What's the used Peugeot 2008 estate like?
You can’t blame Peugeot for having a go at the whole small SUV thing. It’s an explosively hot marketplace right now. Take one popular 208 hatchback, add an additional ‘0’ in the middle of the name, jack up ride height, fit chunky roof bars, raise the roof and, hey presto, you have the Peugeot 2008.
The 2008 is a little bit bigger than the 208 on which it is based. The boot, for example, is 360 litres in capacity, which makes it 75 litres bigger than its smaller sibling. What’s more, rear seat space is better for two adults. There are also pockets in both rear doors and map storage in the backs of the front seats. However, rivals such as the Renault Captur offer greater flexibility with sliding rear seats that either improve knee space or boot space, , the Captur’s load capacity is greater than the 2008’s before you slide the seats forward.
The 2008’s front-seat occupants have less room to play with, especially on cars fitted with a panoramic glass roof. It robs quite a lot of headroom, which could be a problem for taller drivers. The glovebox is very small and is only really large enough for the car’s instruction manual. Shoulder room isn’t great up front either and there’s no armrest. Instead, you get a cubbyhole with a roller cover. It’s a good space for putting keys, chargers and even some more valuable items such as your wallet and phone. Although we’d still recommend you take them with you after you have parked up since there isn’t a lock on this space.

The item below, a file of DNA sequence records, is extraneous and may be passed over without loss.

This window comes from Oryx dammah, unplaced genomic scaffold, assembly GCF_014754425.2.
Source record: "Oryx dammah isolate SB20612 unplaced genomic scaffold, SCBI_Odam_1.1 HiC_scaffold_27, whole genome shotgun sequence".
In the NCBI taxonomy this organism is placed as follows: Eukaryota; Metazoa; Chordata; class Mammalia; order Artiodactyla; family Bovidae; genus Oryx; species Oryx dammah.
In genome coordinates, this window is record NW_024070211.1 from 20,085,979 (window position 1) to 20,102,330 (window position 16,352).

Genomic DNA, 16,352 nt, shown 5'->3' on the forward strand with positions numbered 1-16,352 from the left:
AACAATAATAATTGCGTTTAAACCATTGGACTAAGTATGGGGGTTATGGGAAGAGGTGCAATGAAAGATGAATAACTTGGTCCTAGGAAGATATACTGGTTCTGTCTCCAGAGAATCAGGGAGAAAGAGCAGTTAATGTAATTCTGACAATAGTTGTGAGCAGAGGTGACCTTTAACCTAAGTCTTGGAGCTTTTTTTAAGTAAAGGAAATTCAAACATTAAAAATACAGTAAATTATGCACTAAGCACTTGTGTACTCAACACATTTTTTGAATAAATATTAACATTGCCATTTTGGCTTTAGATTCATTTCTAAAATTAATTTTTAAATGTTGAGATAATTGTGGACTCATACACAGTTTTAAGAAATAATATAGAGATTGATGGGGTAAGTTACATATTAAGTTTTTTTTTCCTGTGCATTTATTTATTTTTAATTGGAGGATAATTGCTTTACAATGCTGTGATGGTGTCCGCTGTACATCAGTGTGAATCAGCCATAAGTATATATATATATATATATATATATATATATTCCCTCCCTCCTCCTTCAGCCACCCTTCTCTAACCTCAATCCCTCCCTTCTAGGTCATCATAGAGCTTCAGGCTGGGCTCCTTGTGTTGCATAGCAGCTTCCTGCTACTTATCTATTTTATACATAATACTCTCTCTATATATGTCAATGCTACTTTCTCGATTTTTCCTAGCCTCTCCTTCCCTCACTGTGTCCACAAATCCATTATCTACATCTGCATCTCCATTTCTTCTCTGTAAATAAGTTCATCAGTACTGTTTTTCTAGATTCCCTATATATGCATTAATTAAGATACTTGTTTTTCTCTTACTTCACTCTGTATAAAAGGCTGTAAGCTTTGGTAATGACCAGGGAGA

Engine-wise, the 1.2-litre three-cylinder petrol is available in 81, 108 or 129bhp guises. There is also a 1.6-litre diesel with either 91 or 113bhp (the facelift in 2017 introduced more powerful 99 and 118bhp versions of the same engine), an underpowered 69bhp 1.4 diesel and a thirsty 118bhp 1.6-litre petrol. Most models come equipped with a five-speed manual, with six-speed units reserved for the more powerful engines. An unpopular automated manual gearbox served as the only automatic option, until a six-speed auto came along with the facelift, though even this is a little on the jerky side.
Peugeot doesn’t offer a four-wheel-drive version of the Peugeot 2008, but it does offer something called Grip Control. Thus equipped, the 2008 will have a rotary dial by the gearlever with five pre-set driving modes: standard, mud, snow, sand and ESP (electronic stability program) off. An electronic differential works in conjunction with the existing electronic safety aids in the car to monitor what the vehicle is doing and the driver’s inputs, and distribute the engine’s power according to whichever driving mode has been selected. On the outside, Grip Control-equipped 2008s will be fitted with mud and snow rated tyres, which help maintain grip levels in slippery situations. Don’t imagine the system is a proper substitute for four-wheel drive, though; it isn’t.
The Peugeot 2008 is a practical car if you need something supermini-sized but want a bit more ride height, but it doesn’t drive particularly well – the ride is crashy and transmits most of that initial shock through the cabin, instead of absorbing it. Handling-wise, the steering is overly light too, which might be good in town but gives you very little idea what is going on with the front wheels when on faster roads. Combined with the smaller steering wheel, it also means you might apply too much lock to begin with, which can exacerbate body roll.